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BenBeau

Are conservation areas respected enough by Planning?

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2 articles in today’s Star newspaper report on planning decisions to permit building in conservation areas, despite objections.

1.     Netherthorpe: New flats can be built in conservation area.  (Read more at: https://www.thestar.co.uk/our-towns-and-cities/sheffield/new-flats-can-be-built-in-conservation-area-1-9310372)

As part of planning conditions, developers will pay £31,000 to Sheffield Council for traffic management, and a further £50,000 to South Yorkshire Passenger Transport to develop the Netherthorpe Road Tram Stop.

2.   Hanover Conservation Area.    Historic building can have modern extension despite objections (Read more at: https://www.thestar.co.uk/our-towns-and-cities/sheffield/historic-building-can-have-modern-extension-despite-objections-1-9309557)

 

Brian Holmshaw, who was speaking on behalf of Sheffield’s heritage community, told the committee: “There’s no objection to the scale or massing of this extension, it’s the design that’s an issue."

Coun Rob Murphy said: “It is not in keeping with the conservation area and sticks out rather than blends in. It’s not appropriate.”

Coun Peter Price said: “One of the beauties of Glossop Road is the variety of buildings and this is certainly better than the blank white wall which is currently there.”

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Most of it comes down to money at the end of the day. Plus meeting targets on things like housebuilding.

However heritage construction is often overpriced. And to make things fit in with what's there, is more expensive than using cheap mass produced building materials. For example if you were told that the extension to your property would require to be made of Tudor bricks. The question is who makes Tudor bricks these days and of course anyone that does probably will charge 4 times the price of a standard house brick.

I have heard that there are little incentives in the form of tax relief on heritage projects. So it is cheaper to build something new, than having land doing nothing. Hence Peter Price's comment.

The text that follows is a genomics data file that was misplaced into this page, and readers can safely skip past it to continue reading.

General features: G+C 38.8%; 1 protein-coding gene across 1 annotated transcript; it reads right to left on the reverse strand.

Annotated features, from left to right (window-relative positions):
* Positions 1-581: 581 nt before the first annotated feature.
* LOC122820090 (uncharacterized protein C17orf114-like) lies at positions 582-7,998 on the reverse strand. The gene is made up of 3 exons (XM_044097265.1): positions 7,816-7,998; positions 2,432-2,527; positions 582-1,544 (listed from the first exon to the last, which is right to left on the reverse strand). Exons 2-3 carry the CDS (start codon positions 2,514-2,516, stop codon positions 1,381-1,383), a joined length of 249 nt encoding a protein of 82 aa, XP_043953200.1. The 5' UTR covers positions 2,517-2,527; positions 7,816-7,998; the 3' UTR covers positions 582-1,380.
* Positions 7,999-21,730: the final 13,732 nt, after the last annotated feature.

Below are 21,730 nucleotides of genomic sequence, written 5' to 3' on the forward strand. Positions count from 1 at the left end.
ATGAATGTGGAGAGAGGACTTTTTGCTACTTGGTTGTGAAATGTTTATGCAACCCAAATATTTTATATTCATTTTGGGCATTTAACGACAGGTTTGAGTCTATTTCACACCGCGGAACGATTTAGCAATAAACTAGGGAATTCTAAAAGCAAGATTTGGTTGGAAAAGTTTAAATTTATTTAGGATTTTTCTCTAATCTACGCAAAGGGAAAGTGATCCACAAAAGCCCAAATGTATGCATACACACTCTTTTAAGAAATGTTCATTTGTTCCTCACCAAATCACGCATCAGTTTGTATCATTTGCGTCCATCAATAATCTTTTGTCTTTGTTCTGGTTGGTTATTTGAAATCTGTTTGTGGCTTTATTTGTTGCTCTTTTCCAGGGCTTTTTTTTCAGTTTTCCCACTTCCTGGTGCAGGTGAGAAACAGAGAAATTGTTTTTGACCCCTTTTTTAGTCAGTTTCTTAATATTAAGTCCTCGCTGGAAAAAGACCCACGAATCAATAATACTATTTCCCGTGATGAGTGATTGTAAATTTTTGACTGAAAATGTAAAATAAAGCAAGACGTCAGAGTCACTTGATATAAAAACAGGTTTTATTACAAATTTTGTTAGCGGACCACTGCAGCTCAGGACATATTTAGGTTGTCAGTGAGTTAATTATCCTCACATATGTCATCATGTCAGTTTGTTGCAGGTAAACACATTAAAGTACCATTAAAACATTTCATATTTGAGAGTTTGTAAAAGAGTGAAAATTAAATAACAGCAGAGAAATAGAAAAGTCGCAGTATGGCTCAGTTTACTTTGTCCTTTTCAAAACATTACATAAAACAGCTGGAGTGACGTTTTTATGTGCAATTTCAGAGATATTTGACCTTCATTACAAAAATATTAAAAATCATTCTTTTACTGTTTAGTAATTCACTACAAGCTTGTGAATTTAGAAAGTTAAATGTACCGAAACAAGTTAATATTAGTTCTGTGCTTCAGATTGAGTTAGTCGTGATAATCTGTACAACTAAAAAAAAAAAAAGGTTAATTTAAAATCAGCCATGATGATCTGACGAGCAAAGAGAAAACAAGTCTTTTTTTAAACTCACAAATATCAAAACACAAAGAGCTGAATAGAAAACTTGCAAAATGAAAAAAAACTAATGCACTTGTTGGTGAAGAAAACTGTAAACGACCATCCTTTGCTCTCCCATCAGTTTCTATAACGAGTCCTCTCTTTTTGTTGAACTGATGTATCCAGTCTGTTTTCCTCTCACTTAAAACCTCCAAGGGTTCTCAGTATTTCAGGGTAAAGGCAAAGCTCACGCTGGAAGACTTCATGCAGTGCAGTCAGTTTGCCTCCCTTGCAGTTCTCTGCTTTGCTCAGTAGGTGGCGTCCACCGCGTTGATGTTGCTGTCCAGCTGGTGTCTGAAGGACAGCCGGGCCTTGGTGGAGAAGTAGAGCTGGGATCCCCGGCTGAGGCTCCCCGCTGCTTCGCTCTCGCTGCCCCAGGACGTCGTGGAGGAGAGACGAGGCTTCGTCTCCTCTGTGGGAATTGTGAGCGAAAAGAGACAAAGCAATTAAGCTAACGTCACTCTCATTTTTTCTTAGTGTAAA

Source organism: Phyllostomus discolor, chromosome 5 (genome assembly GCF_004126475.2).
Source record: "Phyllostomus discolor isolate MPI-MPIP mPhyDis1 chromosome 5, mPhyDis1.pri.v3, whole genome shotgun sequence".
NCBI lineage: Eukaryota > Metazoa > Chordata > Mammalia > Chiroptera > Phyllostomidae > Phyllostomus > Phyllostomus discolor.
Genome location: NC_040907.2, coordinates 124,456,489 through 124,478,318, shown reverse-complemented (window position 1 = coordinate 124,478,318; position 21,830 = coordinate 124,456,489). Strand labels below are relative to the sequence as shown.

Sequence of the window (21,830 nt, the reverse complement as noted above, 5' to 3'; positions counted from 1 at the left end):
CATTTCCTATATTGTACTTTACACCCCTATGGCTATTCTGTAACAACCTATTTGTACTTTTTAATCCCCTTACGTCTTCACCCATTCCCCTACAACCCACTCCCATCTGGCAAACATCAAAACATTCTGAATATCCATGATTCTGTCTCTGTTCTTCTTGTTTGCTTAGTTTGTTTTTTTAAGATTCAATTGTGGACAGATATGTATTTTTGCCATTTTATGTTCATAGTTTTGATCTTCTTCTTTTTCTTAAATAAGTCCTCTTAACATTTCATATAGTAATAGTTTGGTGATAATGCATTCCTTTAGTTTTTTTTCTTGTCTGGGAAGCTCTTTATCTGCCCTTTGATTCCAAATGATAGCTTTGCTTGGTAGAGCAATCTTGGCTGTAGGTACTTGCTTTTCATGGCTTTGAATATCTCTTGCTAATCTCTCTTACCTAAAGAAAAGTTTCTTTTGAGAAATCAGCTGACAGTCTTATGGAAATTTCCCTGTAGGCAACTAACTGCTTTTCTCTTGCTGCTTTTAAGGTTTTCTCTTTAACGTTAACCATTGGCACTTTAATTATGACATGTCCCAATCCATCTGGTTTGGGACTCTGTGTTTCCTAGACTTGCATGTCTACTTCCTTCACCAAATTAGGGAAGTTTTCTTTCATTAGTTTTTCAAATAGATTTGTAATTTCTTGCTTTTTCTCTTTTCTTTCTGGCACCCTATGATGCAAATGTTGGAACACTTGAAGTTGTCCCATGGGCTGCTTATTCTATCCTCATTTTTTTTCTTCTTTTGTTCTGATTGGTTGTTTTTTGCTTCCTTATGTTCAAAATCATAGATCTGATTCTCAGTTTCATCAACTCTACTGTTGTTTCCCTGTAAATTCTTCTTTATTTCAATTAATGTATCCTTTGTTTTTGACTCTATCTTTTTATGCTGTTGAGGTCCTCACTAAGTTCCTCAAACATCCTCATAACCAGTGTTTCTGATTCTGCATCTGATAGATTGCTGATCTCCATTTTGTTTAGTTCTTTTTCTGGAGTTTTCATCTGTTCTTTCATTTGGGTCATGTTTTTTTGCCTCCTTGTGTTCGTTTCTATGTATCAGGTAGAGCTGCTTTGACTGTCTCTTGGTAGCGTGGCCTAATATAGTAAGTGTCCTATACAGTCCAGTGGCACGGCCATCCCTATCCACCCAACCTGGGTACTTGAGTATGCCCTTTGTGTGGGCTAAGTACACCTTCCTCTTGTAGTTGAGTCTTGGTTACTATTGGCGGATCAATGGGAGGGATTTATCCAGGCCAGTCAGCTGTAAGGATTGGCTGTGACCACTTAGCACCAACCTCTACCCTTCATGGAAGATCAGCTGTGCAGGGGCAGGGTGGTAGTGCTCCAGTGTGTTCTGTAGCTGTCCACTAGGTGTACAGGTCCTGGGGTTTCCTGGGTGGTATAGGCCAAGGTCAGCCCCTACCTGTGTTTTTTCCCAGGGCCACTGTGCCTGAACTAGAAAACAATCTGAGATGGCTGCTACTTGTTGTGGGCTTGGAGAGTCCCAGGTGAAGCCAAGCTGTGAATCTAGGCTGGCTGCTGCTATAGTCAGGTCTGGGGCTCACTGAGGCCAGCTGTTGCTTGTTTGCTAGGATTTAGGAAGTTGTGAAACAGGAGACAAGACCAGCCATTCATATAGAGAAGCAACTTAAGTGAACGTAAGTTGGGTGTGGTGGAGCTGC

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The Council can only reject an application on good planning grounds. A failed application can always betaken to appeal and this can, and does, cost the Council money....as witness the planning application for Jessop's Hospital. Planning Councillors do not need any special qualifications in planning or architecture. Ones opinion might be diametrically opposed to an others...hence they rely heavily on their Officers guidance.

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In direct answer to the question, NO THEY ARE NOT. The planning panel are mostly unqualified to make an individual true assesment of the plan put forward in a sensitive conservation area. They read the paperwork proposals, but unless they have actually been to the area, and investigated how a planned building will affect the 'neighbouring properties', and talked to 'local people', directly taking on board the issues they have, they truly are NOT respectful of the reason WHY it is a CONSERVATION AREA. It was made a CONSERVATION AREA for a REASON.  We all know of heritage buildings and areas lost to this WONDERFUL CITY, by past planning panels shocking decisions.

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No part of the council has any respect for anything to do with history or heritage. Anyone can do anything provided they provide a big brown envelope with enough £50 notes in it! That's the impression I get anyway.

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I'm not really into politics, but from what I understand many of the heritage schemes have been eroded away by Central Government. If a developer comes along with a scheme, which is linked to some special funding scheme, then the planning officers can't stop them. 

In the past you could get the Council Planning Officers on your side if they were sympathetic to your ideas. 

However the Planning Department Councillors have many voices in their ears. So if they have been briefed by groups or bodies who want to see new build in Conservation areas, then they are going to listen to them. It rather depends on the heritage lobby sticking together. But some don't want to do that, for financial reasons.

One thing that happened to me was the loss of control that happened with the Norfolk Heritage Trail. It was original set up by all the groups and projects and people connected with the Trail. However Green Estates took it over, because they wanted to make money from charging people to go on the trail. They excluded members from the trail and stop the meetings. They even set it up as it's own group, electing members from projects closely connected to Green Estates. The whole idea of the Trail was for the different groups and projects to come together to discuss with equal say the ups and downs of the Trail.

I don't know how it's now operated, since I haven't heard a thing for years. However if that's how community groups operate connected with heritage, then you can see how easy it is for those not concerned with heritage to bypass any of the concerns of heritage groups or bodies and individuals.    

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